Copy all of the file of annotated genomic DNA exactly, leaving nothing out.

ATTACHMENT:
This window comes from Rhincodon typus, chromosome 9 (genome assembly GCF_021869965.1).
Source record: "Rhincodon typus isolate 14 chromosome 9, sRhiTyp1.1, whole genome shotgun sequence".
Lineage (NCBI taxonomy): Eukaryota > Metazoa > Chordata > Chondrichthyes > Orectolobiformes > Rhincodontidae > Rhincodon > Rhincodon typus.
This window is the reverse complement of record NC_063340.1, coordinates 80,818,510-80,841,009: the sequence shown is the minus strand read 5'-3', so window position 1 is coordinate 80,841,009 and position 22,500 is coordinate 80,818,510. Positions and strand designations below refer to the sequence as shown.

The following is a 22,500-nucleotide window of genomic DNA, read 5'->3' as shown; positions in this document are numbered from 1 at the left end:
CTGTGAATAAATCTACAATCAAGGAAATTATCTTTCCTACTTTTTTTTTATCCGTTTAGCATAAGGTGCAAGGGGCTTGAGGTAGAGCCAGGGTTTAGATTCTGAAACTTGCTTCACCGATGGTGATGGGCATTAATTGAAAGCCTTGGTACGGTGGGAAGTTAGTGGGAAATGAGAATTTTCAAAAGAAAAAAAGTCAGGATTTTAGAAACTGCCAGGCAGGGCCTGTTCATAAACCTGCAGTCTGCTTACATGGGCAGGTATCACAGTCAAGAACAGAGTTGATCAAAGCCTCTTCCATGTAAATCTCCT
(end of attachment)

This window comes from Rhincodon typus, chromosome 9 (genome assembly GCF_021869965.1).
Source record: "Rhincodon typus isolate 14 chromosome 9, sRhiTyp1.1, whole genome shotgun sequence".
Lineage (NCBI taxonomy): Eukaryota > Metazoa > Chordata > Chondrichthyes > Orectolobiformes > Rhincodontidae > Rhincodon > Rhincodon typus.
This window is the reverse complement of record NC_063340.1, coordinates 80,818,510-80,841,009: the sequence shown is the minus strand read 5'-3', so window position 1 is coordinate 80,841,009 and position 22,500 is coordinate 80,818,510. Positions and strand designations below refer to the sequence as shown.

The following is a 22,500-nucleotide window of genomic DNA, read 5'->3' as shown; positions in this document are numbered from 1 at the left end:
CTGTGAATAAATCTACAATCAAGGAAATTATCTTTCCTACTTTTTTTTTATCCGTTTAGCATAAGGTGCAAGGGGCTTGAGGTAGAGCCAGGGTTTAGATTCTGAAACTTGCTTCACCGATGGTGATGGGCATTAATTGAAAGCCTTGGTACGGTGGGAAGTTAGTGGGAAATGAGAATTTTCAAAAGAAAAAAAGTCAGGATTTTAGAAACTGCCAGGCAGGGCCTGTTCATAAACCTGCAGTCTGCTTACATGGGCAGGTATCACAGTCAAGAACAGAGTTGATCAAAGCCTCTTCCATGTAAATCTCCT